“If I were threatened with seeing the destruction of all of my works, save for one score, it is the “Requiem” for which I would ask mercy.”

Paul Wong
Tenor soloist Stanford Olsen.<br><br>Courtesy of UMS

These are the words of Hector Berlioz, believed to be one of the most gifted Romantic French composers of all time, given in regards to his crowning achievement, “Requiem, Op. 5.”

“Requiem” is only performed once in a generation. Incidentally, it has not been performed in Ann Arbor since 1978. Dr. Thomas Sheets, Musical Conductor of the University Musical Society Choral Union, believes that now is the opportune time for the second coming of Requiem, considered by many to be one of the greatest musical masterpieces of all time. “Its excitement completely engulfs you with sound, and when it”s over it usually leaves you in suspense,” Sheets said.

As Berlioz preferred large-scale compositions, he set a precedent for future composers with the necessary recruitment of 150 singers, four brass choirs positioned in four corners of the performance space, 16 tympanis and a full orchestra. Evidently, Sheets has had his work cut out for him in maintaining Berlioz”s tradition of composition in the University”s production of his “Requiem.”

In keeping with Berlioz”s tradition of grandiose performances, The Greater Lansing Symphony Orchestra will join the UMS Choral Union. The Choral Union, which is in its 122nd season, consists of area residents, as well as University faculty, staff and students, and regularly performs and occasionally records with the Detroit Symphony Orchestra. To accommodate the necessary amount of performers, stage extensions have been added to the left and the right of the stage at Hill Auditorium. Additionally, there will be four additional brass orchestras, two of which will be on stage as regular orchestras.

Naturally, Sheets has high expectations for the performance. He said, “(The) audience will encounter a piece that despite its age is still absolutely astonishing to the ear and also to the eye, because the eye will see instruments at each corner of the room and will perceive a spatial dimension not usually present. In addition, the sounds that are made are a revelation which is beyond anything that they expect to hear, which produces that “aha!” quality.”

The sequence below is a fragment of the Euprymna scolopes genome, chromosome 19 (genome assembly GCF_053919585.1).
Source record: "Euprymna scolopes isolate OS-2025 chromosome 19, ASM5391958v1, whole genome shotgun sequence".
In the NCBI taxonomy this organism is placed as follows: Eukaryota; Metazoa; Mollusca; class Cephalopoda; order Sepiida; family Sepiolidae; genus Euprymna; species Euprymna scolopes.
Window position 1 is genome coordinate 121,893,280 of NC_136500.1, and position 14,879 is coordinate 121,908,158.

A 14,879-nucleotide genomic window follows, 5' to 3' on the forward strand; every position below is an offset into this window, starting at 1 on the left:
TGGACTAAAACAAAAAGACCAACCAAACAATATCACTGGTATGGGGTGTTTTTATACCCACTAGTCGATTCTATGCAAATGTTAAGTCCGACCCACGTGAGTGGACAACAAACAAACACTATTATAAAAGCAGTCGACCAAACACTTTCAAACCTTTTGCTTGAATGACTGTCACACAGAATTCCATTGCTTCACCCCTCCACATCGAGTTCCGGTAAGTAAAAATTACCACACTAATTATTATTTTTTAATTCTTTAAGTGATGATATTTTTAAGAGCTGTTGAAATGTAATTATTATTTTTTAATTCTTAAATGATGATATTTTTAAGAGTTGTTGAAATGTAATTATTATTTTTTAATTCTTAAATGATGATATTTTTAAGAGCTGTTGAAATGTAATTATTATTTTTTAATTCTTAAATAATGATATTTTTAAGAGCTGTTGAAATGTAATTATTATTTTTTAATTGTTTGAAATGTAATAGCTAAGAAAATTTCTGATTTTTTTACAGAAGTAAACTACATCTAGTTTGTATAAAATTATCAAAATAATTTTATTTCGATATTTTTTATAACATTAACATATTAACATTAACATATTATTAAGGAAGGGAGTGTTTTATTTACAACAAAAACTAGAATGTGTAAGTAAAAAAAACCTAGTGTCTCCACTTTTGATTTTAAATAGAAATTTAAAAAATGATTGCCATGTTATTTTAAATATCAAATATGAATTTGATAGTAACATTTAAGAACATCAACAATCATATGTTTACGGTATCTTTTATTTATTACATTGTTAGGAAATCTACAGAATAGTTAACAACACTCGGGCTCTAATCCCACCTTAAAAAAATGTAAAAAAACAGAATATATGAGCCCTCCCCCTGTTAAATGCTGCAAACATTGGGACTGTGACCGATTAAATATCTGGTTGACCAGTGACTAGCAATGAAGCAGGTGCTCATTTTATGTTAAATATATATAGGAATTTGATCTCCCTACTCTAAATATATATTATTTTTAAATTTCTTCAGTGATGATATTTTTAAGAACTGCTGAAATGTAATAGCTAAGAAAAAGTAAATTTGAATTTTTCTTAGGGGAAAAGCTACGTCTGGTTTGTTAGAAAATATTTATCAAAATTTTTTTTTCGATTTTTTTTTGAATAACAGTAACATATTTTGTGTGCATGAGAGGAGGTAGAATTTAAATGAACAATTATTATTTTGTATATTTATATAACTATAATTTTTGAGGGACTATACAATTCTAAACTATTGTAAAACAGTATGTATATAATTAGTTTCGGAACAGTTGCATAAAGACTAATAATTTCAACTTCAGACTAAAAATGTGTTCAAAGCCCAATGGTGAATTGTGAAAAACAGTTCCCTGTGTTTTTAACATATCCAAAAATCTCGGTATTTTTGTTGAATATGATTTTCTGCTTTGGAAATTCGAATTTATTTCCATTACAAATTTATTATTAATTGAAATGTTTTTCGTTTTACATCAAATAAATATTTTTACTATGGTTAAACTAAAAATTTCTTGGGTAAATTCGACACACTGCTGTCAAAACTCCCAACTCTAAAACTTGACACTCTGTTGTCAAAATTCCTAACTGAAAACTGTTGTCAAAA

In writing “Requiem,” Berlioz wanted to embody the spirit of the time, which was less restricted than the preceding era specifically, it was more conducive to scientific thought. Latin was the chosen medium for “Requiem,” because the pious scribes of the Catholic Church were not far removed from the time of the apostles and they believed that Latin was a holy language, for the simple reason that it did not allow the introduction of colloquial language.

“Berlioz”s Requiem is the musical equivalent to the Royal Shakespeare Company as these orchestras will warrant the same type of world-class performance that people have come to expect from the University Musical Society. Sheets said, “I feel very fortunate to be able to conduct this piece, as it will end up as a testament to the human spirit, making one reconsider human capability. The performance is sure to leave the audience with an awe that lasts days and even weeks.”

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